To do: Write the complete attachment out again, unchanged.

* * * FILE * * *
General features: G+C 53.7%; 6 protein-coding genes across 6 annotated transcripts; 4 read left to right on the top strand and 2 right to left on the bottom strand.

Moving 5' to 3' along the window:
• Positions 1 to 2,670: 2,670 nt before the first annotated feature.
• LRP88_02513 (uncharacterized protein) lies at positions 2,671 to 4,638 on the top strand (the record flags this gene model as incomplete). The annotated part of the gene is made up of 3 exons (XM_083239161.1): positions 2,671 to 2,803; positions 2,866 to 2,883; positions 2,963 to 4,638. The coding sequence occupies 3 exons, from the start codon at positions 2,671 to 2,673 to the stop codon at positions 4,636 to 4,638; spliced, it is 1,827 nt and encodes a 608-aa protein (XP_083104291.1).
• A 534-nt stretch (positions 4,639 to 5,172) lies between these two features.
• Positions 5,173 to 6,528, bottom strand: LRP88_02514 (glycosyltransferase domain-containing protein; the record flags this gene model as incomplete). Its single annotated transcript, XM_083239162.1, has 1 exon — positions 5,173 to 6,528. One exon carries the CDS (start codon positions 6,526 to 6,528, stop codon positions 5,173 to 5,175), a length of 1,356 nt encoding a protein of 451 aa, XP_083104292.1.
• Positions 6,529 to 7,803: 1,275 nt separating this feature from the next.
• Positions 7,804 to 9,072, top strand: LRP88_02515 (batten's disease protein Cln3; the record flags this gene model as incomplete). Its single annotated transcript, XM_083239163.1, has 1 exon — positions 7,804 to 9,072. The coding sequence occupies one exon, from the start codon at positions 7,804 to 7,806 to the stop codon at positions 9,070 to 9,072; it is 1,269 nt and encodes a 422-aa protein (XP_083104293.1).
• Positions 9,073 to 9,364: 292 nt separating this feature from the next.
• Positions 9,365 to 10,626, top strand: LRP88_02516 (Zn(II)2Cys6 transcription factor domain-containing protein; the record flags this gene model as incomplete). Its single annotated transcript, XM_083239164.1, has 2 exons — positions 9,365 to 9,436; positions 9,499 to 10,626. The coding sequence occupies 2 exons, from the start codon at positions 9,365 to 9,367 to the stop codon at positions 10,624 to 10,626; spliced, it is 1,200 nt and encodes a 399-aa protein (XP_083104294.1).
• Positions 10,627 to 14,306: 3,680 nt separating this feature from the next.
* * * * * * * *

General features: G+C 53.7%; 6 protein-coding genes across 6 annotated transcripts; 4 read left to right on the top strand and 2 right to left on the bottom strand.

Moving 5' to 3' along the window:
• Positions 1 to 2,670: 2,670 nt before the first annotated feature.
• LRP88_02513 (uncharacterized protein) lies at positions 2,671 to 4,638 on the top strand (the record flags this gene model as incomplete). The annotated part of the gene is made up of 3 exons (XM_083239161.1): positions 2,671 to 2,803; positions 2,866 to 2,883; positions 2,963 to 4,638. The coding sequence occupies 3 exons, from the start codon at positions 2,671 to 2,673 to the stop codon at positions 4,636 to 4,638; spliced, it is 1,827 nt and encodes a 608-aa protein (XP_083104291.1).
• A 534-nt stretch (positions 4,639 to 5,172) lies between these two features.
• Positions 5,173 to 6,528, bottom strand: LRP88_02514 (glycosyltransferase domain-containing protein; the record flags this gene model as incomplete). Its single annotated transcript, XM_083239162.1, has 1 exon — positions 5,173 to 6,528. One exon carries the CDS (start codon positions 6,526 to 6,528, stop codon positions 5,173 to 5,175), a length of 1,356 nt encoding a protein of 451 aa, XP_083104292.1.
• Positions 6,529 to 7,803: 1,275 nt separating this feature from the next.
• Positions 7,804 to 9,072, top strand: LRP88_02515 (batten's disease protein Cln3; the record flags this gene model as incomplete). Its single annotated transcript, XM_083239163.1, has 1 exon — positions 7,804 to 9,072. The coding sequence occupies one exon, from the start codon at positions 7,804 to 7,806 to the stop codon at positions 9,070 to 9,072; it is 1,269 nt and encodes a 422-aa protein (XP_083104293.1).
• Positions 9,073 to 9,364: 292 nt separating this feature from the next.
• Positions 9,365 to 10,626, top strand: LRP88_02516 (Zn(II)2Cys6 transcription factor domain-containing protein; the record flags this gene model as incomplete). Its single annotated transcript, XM_083239164.1, has 2 exons — positions 9,365 to 9,436; positions 9,499 to 10,626. The coding sequence occupies 2 exons, from the start codon at positions 9,365 to 9,367 to the stop codon at positions 10,624 to 10,626; spliced, it is 1,200 nt and encodes a 399-aa protein (XP_083104294.1).
• Positions 10,627 to 14,306: 3,680 nt separating this feature from the next.